Saturday, January 21, 2006

Why we fight.

Managed to snag a ticket to this basically excellent doc last night. You can say it's about why we're in Iraq; a lot of the film is, but it really does try and get to the heart of the matter, as the title suggests. When it's on, the film is as beautiful and compelling as any doc I've seen. When it wanders, it's still pretty good, but fallible.

It opens with a genuinely amazing speech by Eisenhower, as he is about to end his presidency, in which he essentially warns against the perversion of democracy that a standing army and the attendant industries will wreak. This coming from a five star general who'd served in WWII. I wish they'd run the entire speech at the start of the film. Instead, we get excerpts, and then a standard talking-heads and footage piece. It sits halfway between a normal PBS story structure with several characters interwoven and something where the talking heads advance a thesis from start to finish..

What really got me was how *close* to being astonishing it was. As I said, many sections of it are beautiful -– it has a nice soundtrack that bridges a lot sections together into bigger pieces - then it would get bogged down a little with bites that were maybe not exactly off-topic, but maybe weren't bold enough. Much of the dialog is preaching to the choir, and so what frustrates me is to see the other elements get lost within the rote '“our politicians don'’t care'” soundbites. The good stuff by my reckoning includes: a great story of a NYC cop, a Vet himself, who lost a son in 9/11; a young guy signing up for the army;an army colonel (I think) who was in the Pentagon when it was struck and felt that she had to leave the armed service because of policy differences; and a woman scientist who works on bunker-buster bombs who turns out to have fled Saigon days before the fall, and who has deeply patriotic feeling for the US.

My gut tells me that if they'’d kept this a little more trim, a little more poetic, and maybe kept the run-time to 1:15 instead of 1:38, they'd have a film that was breathless, and left the audience stunned at the end, rather than feeling like they'’d seen a really great documentary. There were quite a few sections during the film that are that good, and so major hats off to the team.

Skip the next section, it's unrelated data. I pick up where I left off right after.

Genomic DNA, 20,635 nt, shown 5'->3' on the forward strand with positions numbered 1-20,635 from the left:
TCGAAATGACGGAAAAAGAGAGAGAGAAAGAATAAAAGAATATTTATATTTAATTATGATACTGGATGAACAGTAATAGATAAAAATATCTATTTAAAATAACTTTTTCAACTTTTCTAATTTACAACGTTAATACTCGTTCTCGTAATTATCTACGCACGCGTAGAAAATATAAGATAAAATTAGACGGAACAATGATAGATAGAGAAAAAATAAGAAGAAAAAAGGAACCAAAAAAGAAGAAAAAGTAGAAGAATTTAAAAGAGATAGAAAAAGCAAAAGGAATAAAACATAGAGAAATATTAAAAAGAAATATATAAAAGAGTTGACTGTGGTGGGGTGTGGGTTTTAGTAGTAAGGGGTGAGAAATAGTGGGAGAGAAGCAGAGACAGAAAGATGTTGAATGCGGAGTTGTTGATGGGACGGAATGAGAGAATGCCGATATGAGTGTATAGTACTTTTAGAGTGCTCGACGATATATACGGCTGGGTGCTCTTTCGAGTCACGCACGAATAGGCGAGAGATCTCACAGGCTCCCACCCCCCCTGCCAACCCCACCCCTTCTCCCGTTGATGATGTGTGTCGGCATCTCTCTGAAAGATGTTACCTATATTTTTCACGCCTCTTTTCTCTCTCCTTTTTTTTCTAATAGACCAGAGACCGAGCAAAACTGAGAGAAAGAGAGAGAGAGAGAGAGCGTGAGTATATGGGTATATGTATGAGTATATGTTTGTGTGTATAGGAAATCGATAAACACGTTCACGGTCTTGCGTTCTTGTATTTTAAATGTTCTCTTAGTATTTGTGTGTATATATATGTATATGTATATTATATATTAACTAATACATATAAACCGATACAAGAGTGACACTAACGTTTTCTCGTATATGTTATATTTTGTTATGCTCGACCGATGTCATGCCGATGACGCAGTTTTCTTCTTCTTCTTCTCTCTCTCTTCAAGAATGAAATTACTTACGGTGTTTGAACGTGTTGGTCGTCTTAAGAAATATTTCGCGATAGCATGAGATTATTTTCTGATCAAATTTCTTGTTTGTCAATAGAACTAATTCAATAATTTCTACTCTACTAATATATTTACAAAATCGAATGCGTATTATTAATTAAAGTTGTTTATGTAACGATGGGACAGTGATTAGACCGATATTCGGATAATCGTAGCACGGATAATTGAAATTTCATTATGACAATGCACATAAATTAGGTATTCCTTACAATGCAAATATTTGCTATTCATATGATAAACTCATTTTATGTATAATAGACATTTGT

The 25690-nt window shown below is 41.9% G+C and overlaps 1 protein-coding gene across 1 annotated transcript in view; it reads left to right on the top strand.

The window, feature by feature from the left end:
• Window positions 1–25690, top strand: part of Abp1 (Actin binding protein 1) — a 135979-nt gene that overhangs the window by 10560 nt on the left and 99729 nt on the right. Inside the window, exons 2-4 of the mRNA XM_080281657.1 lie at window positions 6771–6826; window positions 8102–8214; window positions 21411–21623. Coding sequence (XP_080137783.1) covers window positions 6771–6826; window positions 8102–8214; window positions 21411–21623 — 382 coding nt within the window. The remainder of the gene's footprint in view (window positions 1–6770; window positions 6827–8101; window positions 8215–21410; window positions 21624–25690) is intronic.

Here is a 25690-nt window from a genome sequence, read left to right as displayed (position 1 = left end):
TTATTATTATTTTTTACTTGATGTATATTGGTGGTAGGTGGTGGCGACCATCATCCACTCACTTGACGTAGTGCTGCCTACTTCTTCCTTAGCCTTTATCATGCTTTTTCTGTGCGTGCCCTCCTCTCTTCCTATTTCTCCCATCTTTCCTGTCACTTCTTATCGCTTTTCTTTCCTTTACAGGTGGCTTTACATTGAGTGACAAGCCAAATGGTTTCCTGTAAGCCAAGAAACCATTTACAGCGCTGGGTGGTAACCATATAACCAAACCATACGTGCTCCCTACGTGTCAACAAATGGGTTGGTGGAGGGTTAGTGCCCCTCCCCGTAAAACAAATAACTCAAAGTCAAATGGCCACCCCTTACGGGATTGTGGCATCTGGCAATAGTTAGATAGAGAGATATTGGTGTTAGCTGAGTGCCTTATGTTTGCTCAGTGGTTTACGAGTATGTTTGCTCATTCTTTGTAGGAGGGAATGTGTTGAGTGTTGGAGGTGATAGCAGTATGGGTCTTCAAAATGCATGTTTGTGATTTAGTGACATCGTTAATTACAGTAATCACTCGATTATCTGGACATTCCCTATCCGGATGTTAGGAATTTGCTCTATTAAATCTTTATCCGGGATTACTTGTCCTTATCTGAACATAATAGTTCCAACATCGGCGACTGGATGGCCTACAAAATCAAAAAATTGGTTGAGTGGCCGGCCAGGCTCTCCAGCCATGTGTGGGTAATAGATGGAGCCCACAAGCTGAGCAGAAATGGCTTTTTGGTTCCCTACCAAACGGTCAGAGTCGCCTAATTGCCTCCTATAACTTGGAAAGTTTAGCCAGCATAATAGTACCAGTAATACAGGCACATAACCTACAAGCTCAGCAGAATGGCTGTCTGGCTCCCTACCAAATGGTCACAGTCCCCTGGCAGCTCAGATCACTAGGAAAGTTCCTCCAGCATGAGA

I know docs aren'’t the same as news stories, and it'’s not a rule that you have to give equal time to opposing viewpoints, but I did feel like there might have been a useful way to contextualize the argument a bit better with regard to the conservative side of the fence. Not just hearing things to debunk them, but to broaden the scope.

I hope this film is a huge success; I'’ll be very curious to see what the numbers are when it opens outside of new york/la.

1 comment:

Kain said...

Well I guess I'm so late to the party I'm responding a year later, but I unfortunately wasted my time watching this film one Sunday afternoon on Starz and it's nothing more than a typical Hollywood liberal puff-piece frought with enough inaccuracies and holes to start a Krispy-Creme (with the content just as harmful to your health all hidden by the sugary sweetness of a well filmed and edited piece of propaganda). Besides the fact that the film starts off with someone insinuating that Bush said Saddam was behind 9/11 before the war started, you get other annoying factual problems like the "expert" who claims that the volunteer army of today is disproportionately poor and uneducated unlike the draft army of Vietnam. This bizarre claim by liberals has been debunked many times most recently by the Heritage Foundation (conservative thinktank) which actually gives a good statistical analysis that recruits before 9/11 were disproportionately middle class and after 9/11 disproportionately middle class as well as a little disproportionately upper class. Then of course you add in the usual liberal/progressive tripe of how the US has pretty much made the world a horrible place by interfering and otherwise funding rogue nations and brutal dictators (w/o of course putting the perspective of the Cold War in place). Apparently liberal/progressives no nothing about the art of war and that often times in order to win you ally with evil to beat a greater evil and then fight the lesser evil later down the road. It's one of those rules of war that kids learn playing real-time war games on the internet with each other but college Ph.D's seam to have a time grasping (just like they can't understand that fanatics like Hamas' definition of a truce is simply a buy of time to rearm and beat the enemy later down the road and not a true change in heart and desire for peace...something else you learn from the playbook of war that liberal/progressives seam to have never read). Anyway, this film will make all those touchy-feely liberals feel great in their ignorance even though it only takes a couple of hours using Google and Nexis to take the film apart. Do yourself a favor and watch and/or Tivo another film unless you are planning on ignoring the content of this film and focusing specificly on the film's construction which is fairly good.